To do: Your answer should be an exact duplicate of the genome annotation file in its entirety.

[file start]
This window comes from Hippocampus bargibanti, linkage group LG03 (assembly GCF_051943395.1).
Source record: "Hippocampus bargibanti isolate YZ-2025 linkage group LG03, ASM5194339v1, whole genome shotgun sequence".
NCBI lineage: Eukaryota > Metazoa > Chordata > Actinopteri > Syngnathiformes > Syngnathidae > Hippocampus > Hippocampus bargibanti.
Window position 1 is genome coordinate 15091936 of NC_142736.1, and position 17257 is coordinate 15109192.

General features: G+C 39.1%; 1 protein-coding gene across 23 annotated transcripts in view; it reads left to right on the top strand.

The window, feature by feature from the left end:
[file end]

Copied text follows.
This window comes from Hippocampus bargibanti, linkage group LG03 (assembly GCF_051943395.1).
Source record: "Hippocampus bargibanti isolate YZ-2025 linkage group LG03, ASM5194339v1, whole genome shotgun sequence".
NCBI lineage: Eukaryota > Metazoa > Chordata > Actinopteri > Syngnathiformes > Syngnathidae > Hippocampus > Hippocampus bargibanti.
Window position 1 is genome coordinate 15091936 of NC_142736.1, and position 17257 is coordinate 15109192.

General features: G+C 39.1%; 1 protein-coding gene across 23 annotated transcripts in view; it reads left to right on the top strand.

The window, feature by feature from the left end: